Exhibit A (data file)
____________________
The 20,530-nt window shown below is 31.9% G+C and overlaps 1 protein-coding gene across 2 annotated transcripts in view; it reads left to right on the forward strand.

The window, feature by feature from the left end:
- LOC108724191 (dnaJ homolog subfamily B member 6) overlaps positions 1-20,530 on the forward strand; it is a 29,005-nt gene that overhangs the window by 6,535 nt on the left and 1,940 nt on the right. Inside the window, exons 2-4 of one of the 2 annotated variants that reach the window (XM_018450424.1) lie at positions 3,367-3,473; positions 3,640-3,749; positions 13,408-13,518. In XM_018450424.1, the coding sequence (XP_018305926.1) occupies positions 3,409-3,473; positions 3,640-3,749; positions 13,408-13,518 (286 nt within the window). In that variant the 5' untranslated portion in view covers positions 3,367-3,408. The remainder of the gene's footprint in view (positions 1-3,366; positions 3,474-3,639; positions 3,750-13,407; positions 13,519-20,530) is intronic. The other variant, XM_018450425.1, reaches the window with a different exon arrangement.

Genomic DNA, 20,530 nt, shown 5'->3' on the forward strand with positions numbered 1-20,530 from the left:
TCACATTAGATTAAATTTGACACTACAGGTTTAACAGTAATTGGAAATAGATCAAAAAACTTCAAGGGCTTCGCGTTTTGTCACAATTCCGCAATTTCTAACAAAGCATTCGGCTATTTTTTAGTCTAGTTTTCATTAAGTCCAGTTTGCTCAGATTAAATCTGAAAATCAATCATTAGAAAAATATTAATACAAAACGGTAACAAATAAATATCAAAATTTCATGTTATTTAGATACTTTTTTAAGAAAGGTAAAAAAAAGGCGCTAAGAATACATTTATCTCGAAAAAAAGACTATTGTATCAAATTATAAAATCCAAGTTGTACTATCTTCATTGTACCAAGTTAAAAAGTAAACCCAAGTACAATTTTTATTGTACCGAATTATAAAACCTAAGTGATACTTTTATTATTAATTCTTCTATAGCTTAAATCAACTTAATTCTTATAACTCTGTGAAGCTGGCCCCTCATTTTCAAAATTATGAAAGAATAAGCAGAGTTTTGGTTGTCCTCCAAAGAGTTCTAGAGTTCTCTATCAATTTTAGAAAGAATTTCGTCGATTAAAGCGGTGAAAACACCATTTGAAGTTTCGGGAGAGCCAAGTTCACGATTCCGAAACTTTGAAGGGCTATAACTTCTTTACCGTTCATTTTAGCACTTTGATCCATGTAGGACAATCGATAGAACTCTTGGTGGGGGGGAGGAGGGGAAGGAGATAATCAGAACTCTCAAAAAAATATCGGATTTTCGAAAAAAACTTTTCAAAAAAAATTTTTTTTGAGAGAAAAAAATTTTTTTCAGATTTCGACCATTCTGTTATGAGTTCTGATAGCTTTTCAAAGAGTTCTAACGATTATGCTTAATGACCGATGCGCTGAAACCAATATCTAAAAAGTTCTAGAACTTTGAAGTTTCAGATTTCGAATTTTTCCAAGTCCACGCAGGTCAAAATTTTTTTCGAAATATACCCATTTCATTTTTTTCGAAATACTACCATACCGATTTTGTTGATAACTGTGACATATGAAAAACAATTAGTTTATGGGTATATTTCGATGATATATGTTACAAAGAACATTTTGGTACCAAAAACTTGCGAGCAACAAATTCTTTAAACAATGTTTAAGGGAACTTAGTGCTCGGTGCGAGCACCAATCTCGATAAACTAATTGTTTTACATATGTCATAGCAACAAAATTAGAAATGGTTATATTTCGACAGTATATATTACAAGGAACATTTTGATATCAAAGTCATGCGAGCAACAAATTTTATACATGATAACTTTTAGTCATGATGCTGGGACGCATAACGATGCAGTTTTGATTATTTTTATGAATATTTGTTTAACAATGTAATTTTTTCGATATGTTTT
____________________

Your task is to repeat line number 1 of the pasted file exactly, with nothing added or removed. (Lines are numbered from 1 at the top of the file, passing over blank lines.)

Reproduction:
The 20,530-nt window shown below is 31.9% G+C and overlaps 1 protein-coding gene across 2 annotated transcripts in view; it reads left to right on the forward strand.